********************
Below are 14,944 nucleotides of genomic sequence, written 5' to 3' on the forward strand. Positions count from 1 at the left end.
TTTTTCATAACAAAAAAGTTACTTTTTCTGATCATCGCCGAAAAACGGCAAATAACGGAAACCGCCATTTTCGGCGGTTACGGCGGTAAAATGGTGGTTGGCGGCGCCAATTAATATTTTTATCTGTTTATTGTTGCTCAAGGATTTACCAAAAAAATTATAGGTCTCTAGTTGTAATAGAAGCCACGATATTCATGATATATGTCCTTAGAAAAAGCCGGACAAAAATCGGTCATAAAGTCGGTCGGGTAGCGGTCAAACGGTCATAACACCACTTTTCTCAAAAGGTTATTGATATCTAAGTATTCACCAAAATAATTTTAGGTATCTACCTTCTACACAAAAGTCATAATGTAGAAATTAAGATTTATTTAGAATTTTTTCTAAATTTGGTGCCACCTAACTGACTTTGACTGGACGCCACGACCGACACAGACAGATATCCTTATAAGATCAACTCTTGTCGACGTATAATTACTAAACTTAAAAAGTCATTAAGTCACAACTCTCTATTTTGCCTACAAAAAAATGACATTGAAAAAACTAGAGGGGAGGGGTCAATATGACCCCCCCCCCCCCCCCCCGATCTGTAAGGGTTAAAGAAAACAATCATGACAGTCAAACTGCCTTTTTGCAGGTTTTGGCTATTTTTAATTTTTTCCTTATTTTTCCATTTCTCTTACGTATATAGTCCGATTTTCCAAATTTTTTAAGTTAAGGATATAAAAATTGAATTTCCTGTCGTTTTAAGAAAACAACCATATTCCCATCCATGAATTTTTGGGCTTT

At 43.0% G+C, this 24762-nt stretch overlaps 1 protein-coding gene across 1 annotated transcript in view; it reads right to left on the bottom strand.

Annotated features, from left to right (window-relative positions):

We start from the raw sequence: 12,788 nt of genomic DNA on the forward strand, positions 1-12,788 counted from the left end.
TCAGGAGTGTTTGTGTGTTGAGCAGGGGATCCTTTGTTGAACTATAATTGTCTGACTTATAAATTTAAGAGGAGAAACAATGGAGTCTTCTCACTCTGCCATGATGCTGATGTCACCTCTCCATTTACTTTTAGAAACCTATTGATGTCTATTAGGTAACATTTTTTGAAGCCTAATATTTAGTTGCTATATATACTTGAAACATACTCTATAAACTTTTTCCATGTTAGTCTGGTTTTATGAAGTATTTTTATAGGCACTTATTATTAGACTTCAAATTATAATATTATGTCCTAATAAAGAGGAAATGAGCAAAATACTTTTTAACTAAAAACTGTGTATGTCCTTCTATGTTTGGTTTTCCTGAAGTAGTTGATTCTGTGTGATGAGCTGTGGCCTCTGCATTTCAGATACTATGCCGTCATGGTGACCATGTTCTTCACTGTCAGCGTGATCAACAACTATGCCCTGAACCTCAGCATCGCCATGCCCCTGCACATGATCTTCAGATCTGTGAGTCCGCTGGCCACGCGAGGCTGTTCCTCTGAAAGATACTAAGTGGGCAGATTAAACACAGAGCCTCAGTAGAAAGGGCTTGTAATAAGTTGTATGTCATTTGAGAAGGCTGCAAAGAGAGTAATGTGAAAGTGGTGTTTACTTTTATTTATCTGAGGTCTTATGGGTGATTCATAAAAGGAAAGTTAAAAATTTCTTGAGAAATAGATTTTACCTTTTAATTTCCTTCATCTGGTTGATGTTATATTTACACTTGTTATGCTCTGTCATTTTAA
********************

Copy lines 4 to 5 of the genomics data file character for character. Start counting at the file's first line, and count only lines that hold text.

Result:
Annotated features, from left to right (window-relative positions):

We start from the raw sequence: 12,788 nt of genomic DNA on the forward strand, positions 1-12,788 counted from the left end.